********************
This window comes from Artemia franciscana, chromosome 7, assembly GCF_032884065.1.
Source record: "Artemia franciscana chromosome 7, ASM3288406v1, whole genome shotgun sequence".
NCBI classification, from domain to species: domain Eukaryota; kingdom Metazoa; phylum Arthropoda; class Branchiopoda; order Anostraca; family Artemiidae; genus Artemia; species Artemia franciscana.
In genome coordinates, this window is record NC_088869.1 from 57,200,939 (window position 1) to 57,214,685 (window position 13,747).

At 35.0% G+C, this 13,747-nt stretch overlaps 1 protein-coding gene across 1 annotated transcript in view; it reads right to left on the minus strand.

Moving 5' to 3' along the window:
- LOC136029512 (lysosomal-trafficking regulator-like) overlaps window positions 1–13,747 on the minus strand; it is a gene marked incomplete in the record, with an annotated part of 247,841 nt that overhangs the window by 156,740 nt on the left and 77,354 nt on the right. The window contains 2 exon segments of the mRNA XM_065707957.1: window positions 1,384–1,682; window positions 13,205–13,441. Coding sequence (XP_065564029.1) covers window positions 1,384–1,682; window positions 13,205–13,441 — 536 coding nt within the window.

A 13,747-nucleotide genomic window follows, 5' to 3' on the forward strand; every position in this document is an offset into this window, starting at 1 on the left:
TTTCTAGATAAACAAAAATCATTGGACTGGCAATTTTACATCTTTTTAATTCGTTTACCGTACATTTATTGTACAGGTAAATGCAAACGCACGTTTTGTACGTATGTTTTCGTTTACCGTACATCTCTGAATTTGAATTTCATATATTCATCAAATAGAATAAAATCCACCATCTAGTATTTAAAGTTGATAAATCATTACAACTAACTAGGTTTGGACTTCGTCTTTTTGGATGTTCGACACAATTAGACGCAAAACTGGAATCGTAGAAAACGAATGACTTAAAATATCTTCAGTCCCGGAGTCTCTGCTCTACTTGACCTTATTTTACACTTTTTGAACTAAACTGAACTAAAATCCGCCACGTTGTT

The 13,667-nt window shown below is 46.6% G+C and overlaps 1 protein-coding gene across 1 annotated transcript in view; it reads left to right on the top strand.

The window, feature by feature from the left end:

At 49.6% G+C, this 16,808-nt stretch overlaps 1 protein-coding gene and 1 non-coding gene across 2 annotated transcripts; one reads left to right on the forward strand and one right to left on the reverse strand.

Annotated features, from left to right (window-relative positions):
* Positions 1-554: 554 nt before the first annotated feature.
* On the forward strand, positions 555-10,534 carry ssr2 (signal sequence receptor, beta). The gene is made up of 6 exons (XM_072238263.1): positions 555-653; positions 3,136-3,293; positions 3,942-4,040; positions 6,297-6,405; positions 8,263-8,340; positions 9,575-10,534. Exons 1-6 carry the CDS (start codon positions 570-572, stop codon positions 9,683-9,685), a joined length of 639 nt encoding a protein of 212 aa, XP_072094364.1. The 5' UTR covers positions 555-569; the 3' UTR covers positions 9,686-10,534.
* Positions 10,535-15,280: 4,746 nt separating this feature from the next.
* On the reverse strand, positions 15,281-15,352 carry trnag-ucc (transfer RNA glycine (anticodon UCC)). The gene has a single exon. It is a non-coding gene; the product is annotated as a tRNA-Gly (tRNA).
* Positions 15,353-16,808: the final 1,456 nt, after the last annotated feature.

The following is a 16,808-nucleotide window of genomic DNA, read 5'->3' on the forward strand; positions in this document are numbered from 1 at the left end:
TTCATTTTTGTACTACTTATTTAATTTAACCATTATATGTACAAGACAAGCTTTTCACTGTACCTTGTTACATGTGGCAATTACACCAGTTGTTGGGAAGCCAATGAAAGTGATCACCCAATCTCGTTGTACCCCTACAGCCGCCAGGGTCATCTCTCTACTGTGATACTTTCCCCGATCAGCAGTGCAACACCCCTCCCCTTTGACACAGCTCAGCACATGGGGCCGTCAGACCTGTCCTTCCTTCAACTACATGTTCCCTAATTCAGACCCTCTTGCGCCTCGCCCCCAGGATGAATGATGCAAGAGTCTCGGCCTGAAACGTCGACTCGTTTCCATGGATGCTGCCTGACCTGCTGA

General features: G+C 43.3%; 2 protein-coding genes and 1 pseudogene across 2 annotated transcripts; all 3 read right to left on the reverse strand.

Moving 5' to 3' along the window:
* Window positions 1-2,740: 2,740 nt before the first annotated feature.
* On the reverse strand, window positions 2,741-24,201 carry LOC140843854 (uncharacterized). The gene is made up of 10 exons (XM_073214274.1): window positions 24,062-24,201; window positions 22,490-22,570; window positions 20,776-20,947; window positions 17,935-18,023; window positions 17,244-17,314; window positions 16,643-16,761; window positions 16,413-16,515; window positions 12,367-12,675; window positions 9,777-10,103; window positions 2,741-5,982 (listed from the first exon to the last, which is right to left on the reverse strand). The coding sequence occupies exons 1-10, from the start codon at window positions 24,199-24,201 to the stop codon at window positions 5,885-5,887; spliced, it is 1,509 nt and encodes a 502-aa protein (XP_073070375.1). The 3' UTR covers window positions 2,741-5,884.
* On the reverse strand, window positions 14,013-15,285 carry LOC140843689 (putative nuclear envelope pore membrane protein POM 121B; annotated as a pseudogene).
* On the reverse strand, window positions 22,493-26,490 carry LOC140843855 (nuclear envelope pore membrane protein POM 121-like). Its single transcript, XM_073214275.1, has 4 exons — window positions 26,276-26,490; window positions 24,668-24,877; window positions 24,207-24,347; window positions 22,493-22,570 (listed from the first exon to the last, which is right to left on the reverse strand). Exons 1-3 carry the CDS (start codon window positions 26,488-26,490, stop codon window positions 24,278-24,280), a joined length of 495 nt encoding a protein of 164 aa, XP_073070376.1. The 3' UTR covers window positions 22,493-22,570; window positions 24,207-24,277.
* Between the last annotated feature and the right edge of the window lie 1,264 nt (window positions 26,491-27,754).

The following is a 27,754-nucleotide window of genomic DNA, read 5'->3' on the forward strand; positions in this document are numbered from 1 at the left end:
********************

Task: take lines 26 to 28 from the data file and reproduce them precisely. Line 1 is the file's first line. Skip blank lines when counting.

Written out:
* On the reverse strand, window positions 22,493-26,490 carry LOC140843855 (nuclear envelope pore membrane protein POM 121-like). Its single transcript, XM_073214275.1, has 4 exons — window positions 26,276-26,490; window positions 24,668-24,877; window positions 24,207-24,347; window positions 22,493-22,570 (listed from the first exon to the last, which is right to left on the reverse strand). Exons 1-3 carry the CDS (start codon window positions 26,488-26,490, stop codon window positions 24,278-24,280), a joined length of 495 nt encoding a protein of 164 aa, XP_073070376.1. The 3' UTR covers window positions 22,493-22,570; window positions 24,207-24,277.
* Between the last annotated feature and the right edge of the window lie 1,264 nt (window positions 26,491-27,754).

The following is a 27,754-nucleotide window of genomic DNA, read 5'->3' on the forward strand; positions in this document are numbered from 1 at the left end: